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https://doi.org/10.5194/acp-2018-548
© Author(s) 2018. This work is distributed under
the Creative Commons Attribution 4.0 License.
https://doi.org/10.5194/acp-2018-548
© Author(s) 2018. This work is distributed under
the Creative Commons Attribution 4.0 License.

Research article 19 Oct 2018

Research article | 19 Oct 2018

Review status
This discussion paper is a preprint. It is a manuscript under review for the journal Atmospheric Chemistry and Physics (ACP).

Impacts of short-term mitigation measures on PM2.5 and radiative effects: a case study from a regional background site near Beijing, China

Qiyuan Wang1, Suixin Liu1, Nan Li2, Wenting Dai1, Yunfei Wu3, Jie Tian4, Yaqing Zhou1, Meng Wang1, Steven Sai Hang Ho1, Yang Chen5, Renjian Zhang3, Shuyu Zhao1, Chongshu Zhu1, Yongming Han1,6, Xuexi Tie1, and Junji Cao1,7 Qiyuan Wang et al.
  • 1Key Laboratory of Aerosol Chemistry and Physics, State Key Laboratory of Loess and Quaternary Geology, Institute of Earth Environment, Chinese Academy of Sciences, Xi'an, 710061, China
  • 2School of Environmental Science and Engineering, Nanjing University of Information Science & Technology, Nanjing, 210044, China
  • 3Key Laboratory of Regional Climate-Environment Research for Temperate East Asia, Institute of Atmospheric Physics, Chinese Academy of Sciences, Beijing, 100029, China
  • 4Department of Environmental Science and Engineering, School of Energy and Power Engineering, Xi'an Jiaotong University, Xi'an 710049, China
  • 5Chongqing Institute of Green and Intelligent Technology, Chinese Academy of Sciences, Chongqing 400714, China
  • 6School of Human Settlements and Civil Engineering, Xi'an Jiaotong University, Xi'an, 710049, China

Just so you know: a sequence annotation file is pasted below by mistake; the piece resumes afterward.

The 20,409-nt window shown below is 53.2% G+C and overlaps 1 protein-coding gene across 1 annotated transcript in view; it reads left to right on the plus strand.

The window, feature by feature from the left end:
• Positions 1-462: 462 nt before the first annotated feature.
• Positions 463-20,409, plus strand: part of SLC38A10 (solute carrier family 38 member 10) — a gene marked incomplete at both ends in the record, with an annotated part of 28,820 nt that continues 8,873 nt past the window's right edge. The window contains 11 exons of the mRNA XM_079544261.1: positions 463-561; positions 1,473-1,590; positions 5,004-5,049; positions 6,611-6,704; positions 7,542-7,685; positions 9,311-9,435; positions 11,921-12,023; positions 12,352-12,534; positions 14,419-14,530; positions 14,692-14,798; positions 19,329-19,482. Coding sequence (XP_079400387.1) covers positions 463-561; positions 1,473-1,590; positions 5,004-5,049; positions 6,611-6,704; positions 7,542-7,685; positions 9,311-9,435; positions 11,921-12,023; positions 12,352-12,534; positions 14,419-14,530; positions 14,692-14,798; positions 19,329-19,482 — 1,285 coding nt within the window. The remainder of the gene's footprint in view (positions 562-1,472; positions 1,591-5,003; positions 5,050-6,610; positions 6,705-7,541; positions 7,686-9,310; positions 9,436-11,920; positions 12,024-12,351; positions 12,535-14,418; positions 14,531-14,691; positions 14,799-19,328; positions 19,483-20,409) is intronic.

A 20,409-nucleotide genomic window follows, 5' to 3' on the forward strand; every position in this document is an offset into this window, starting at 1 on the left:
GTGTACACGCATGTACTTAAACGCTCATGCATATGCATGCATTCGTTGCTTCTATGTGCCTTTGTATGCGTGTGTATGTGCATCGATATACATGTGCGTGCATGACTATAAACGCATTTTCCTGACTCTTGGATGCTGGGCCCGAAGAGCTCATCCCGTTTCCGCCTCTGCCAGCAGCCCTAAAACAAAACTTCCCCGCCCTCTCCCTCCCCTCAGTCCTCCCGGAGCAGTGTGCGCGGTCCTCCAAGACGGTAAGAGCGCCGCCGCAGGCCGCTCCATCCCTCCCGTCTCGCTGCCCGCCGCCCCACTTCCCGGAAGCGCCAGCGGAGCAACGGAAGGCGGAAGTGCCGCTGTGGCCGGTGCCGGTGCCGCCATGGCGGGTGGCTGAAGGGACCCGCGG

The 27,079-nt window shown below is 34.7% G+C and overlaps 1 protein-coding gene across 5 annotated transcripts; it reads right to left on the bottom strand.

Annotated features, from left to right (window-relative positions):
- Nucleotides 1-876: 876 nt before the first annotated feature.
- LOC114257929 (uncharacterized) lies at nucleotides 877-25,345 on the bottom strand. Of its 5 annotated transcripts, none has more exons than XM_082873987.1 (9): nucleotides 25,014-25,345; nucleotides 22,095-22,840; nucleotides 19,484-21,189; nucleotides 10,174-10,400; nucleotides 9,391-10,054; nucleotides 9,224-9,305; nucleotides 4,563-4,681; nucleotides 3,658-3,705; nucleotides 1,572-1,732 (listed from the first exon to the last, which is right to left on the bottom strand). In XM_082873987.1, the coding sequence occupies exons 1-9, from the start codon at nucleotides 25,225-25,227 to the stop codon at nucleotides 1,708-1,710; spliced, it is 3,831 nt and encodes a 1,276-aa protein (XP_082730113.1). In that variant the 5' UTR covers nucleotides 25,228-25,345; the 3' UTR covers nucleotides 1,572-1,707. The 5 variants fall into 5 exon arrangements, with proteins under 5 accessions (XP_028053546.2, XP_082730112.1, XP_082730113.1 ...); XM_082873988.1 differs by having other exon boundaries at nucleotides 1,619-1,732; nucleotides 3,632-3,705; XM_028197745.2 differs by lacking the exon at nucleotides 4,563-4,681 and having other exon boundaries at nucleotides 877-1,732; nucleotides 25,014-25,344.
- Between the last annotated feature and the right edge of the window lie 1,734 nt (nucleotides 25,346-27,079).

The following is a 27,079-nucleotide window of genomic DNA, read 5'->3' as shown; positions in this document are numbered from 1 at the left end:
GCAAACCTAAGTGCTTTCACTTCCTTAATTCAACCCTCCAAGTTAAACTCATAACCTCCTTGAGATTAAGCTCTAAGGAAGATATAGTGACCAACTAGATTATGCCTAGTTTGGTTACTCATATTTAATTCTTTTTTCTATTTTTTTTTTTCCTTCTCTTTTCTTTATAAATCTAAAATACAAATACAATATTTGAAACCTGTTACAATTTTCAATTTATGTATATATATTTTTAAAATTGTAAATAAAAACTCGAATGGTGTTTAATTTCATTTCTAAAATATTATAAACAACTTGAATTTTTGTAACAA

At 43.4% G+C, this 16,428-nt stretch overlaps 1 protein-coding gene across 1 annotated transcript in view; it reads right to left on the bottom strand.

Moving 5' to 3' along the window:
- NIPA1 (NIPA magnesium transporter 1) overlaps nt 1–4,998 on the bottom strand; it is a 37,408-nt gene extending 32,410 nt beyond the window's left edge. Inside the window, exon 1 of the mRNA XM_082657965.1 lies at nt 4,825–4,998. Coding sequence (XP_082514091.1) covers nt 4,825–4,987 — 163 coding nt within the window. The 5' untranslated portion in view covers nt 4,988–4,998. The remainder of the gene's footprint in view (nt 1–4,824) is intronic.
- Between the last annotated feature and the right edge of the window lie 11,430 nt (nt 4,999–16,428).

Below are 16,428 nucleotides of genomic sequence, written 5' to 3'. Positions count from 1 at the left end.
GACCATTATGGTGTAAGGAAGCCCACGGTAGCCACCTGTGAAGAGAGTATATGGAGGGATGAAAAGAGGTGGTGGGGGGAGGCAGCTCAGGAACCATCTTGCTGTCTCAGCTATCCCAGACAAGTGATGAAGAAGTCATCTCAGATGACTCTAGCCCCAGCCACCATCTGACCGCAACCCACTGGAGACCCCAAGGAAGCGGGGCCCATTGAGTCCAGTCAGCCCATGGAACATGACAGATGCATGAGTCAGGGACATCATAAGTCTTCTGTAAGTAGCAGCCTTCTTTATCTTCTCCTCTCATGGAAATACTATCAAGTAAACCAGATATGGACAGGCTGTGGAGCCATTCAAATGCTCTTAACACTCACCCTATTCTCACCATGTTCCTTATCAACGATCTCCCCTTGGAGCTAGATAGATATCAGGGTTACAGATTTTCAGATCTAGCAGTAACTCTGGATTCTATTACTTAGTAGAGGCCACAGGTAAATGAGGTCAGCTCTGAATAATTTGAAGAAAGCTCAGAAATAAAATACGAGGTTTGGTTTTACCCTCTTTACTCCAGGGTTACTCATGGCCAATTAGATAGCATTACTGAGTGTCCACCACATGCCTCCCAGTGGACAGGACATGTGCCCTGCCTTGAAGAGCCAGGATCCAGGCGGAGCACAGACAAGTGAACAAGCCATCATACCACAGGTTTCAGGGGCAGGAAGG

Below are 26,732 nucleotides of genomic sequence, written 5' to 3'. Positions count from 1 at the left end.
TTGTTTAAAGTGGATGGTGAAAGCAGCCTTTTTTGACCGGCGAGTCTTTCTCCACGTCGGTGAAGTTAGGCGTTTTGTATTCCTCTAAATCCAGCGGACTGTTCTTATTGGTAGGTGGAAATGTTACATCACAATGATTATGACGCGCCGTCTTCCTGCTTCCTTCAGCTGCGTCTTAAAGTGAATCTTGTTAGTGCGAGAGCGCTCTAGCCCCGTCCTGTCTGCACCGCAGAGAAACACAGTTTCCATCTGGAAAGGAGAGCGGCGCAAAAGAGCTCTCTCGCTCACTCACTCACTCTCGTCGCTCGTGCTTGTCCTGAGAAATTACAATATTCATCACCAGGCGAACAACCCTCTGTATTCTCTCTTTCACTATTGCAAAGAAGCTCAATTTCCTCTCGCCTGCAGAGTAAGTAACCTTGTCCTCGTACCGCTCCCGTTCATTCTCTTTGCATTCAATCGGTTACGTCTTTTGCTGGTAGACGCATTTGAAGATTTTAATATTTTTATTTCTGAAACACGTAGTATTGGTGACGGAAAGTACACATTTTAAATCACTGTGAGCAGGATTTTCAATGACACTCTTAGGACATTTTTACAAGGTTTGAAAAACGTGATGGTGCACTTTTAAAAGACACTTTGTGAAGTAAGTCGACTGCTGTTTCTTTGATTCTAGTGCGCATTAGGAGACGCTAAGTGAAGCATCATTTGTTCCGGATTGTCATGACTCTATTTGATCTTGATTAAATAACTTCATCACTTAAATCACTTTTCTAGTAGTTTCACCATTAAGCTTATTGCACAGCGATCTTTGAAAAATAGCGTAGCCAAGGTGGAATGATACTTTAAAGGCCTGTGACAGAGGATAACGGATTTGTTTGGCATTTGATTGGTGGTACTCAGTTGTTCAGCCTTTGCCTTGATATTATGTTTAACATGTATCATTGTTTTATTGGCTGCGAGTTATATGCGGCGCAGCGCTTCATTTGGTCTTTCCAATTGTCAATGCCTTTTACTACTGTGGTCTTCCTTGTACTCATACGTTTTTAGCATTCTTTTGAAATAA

• 7Institute of Global Environmental Change, Xi'an Jiaotong University, Xi'an, 710049, China

Abstract. An intensive measurement campaign was conducted in a regional background site near Beijing during the 19th National Congress of the Communist Party of China (NCCPC) to investigate the effectiveness of short-term mitigation measures on PM2.5 and aerosol direct radiative forcing (DRF). Average mass concentration of PM2.5 and its major chemical composition are decreased by 20.6–43.1% during the NCCPC control period compared with the non-control period. When considering days with the stable meteorological conditions, larger reduction of PM2.5 is found compared with that for all days. Further, a positive matrix factorization receptor model shows that the mass concentrations of PM2.5 from traffic-related emissions, biomass burning, industry processes, and mineral dust are reduced by 38.5–77.8% during the NCCPC control period compared with the non-control period. However, there is no significant difference in PM2.5 from coal burning between these two periods, and an increasing trend of PM2.5 mass from secondary inorganic aerosol is found during the NCCPC control period. Two pollution episodes were occurred subsequently after the NCCPC control period. One is dominated by secondary inorganic aerosol, and the WRF-Chem model shows that the Beijing-Tianjin-Hebei (BTH) region contributes 73.6% of PM2.5 mass; the other is mainly caused by biomass burning, and the BTH region contributes 46.9% of PM2.5 mass. Calculations based on a revised IMPROVE method show that organic matter (OM) is the largest contributor to the light extinction coefficient (bext<\sub>) during the non-control period while NH4NO3 is the dominant contributor during the NCCPC control period. The Tropospheric Ultraviolet and Visible radiation model reveals that the average DRF values at the Earth's surface are −14.0 and −19.3Wm-2 during the NCCPC control and non-control periods, respectively, and the reduction ratios of DRF due to the decrease in PM2.5 components vary from 22.7–46.7% during the NCCPC control period. Our study would further provide valuable information and dataset to help controlling the air pollution and alleviating the cooling effects of aerosols at the surface in Beijing.

Qiyuan Wang et al.
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